Corned Beef and Tongue: The pickled briskets that aren’t pastrami ready become corned beef. It’s boiled with bay leaf, brown sugar, molasses, and other seasonings, and hand cut as well. I’d say the best comparison is the wonderful salt beef of London, a brackish, mild, and delectably tender evocation of pure carnivorous glory. The tongues are barrel cured in the deli for a week, then boiled with the corned beef, and, in a move not seen since I visited England, it is hand sliced. It dissolves on the tongue. Amazing.
Rye: Here’s the canvas for the meaty masterpieces mentioned above. Made with 30% rye flour, molasses, malt, and caraway. Kneaded by hand, formed, proofed, and baked right there in the deli. Heavy, with a thick rustic crust, a sourdough flavor, and all the character that’s been taken out of ryes in New York for decades. This is a rye worthy of the glorious meat here. It’s a revelation. It is incredible, and the only shame is that more delis don’t have the balls to try doing something like this.
Bagels: Rolled by HAND, the way they should be. Boiled with malt and sugar. Dusted in seeds and flavoring, like salt, poppy, sesame, and garlic. At first they wanted to do cheese bagels too. Michael Zusman nearly had a conniption. There was tradition to look after. Bless him for that. Because what you get is nothing but the finest bagels south of Montreal. These aren’t giant balls of hard dough, or soft breads. They are faithful approximations of the handmade bagel. Each is rolled with love. Each is special. It has a nice firm crust, chewy center, and an aroma that’s not unlike the waft of a good beer. When spread with cream cheese it’s incredible. When that cream cheese is laid on with hand cut slices of house cured gravlax (done by Matt Scaletta, who grew up smoking salmon in Alaska), it is as close to heaven as one can get. The fish just melts away. It’s like an acid trip of Omega3′s.
Shall I go on?
There’s a kick ass egg cream made with gourmet, organic chocolate syrup (because U-Bett, for all its nostalgia, is like Dow Chemical), and a creamy, silken potato knish topped with carmelized onions. There’s cheese blintzes made with dry ricotta and topped with a wild berry compote (Ken’s wife’s favorite), and little deep fried latkes that envelop the spicy, gooey mash of finely shredded potato in a firm, gorgeous crust. They’re served with sour cream and an apple sauce that’s brought alive with loads of fresh ginger and butter. Yeah, butter! Insane.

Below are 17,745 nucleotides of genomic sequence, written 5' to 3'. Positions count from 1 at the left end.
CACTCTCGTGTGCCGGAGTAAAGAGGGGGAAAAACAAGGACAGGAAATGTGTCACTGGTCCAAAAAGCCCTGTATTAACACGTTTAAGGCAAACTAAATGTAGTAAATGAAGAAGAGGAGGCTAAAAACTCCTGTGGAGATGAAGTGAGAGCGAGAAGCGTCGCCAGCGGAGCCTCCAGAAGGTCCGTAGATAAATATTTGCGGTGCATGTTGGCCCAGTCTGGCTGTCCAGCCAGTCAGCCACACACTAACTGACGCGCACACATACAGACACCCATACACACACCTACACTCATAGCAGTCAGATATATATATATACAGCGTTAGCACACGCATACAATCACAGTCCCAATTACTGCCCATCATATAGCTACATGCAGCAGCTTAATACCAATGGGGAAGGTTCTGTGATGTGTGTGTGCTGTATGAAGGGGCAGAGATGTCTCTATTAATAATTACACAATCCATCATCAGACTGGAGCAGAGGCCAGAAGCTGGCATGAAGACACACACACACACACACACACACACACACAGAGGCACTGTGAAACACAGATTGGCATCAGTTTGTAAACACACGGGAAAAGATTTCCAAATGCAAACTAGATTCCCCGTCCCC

There’s homemade hamentaschen, cheesecake, macaroons, and the most fantastic cinnamon/brown sugar rugelach you’ve ever had. The filling drips out of the flaky dough and when it hits the baking tray it hardens into a caramel brittle. It’s just nuts.
And of course, my favorite, noodle kugel. This one is thinner and crispier than most I’ve tried, but oh sweet Jebus does it taste good. How good? Like a freshly baked cinnamon bun, loaded with creamy custard and fresh cinnamon. It’s nirvana.
I don’t know what else I can say…I’ll write more when the Gourmet story comes out, but I will mention this. Kenny and Zuke’s is more than just a great new deli. It is what new delis should aspire to, and what many established delis can learn from. There’s no trading on nostalgia here. This is all done from scratch. The food comes above all else, and you can taste that in every incredible bite of this business. There are tons of good delis out there bringing in meat from Hebrew National and other purveyors, using canned products, frozen foods, and other time and money saving things. But there will always be something missing. They’re holding on, but they aren’t moving forward, and that might just be the heart of why so many delis have gone by the wayside. I’m not talking about fusion, or making deli gourmet, or fancy. I’m talking about a return to quality. A revisiting of the old ways. A look inward, at our traditions.
That’s why those who do as much as they can themselves are in a class above.
Kenny and Zuke’s is not just great deli. It’s the future of Jewish delicatessen.
In fucking Portland, no less!!!!
1038 SW Stark St, Portland, OR?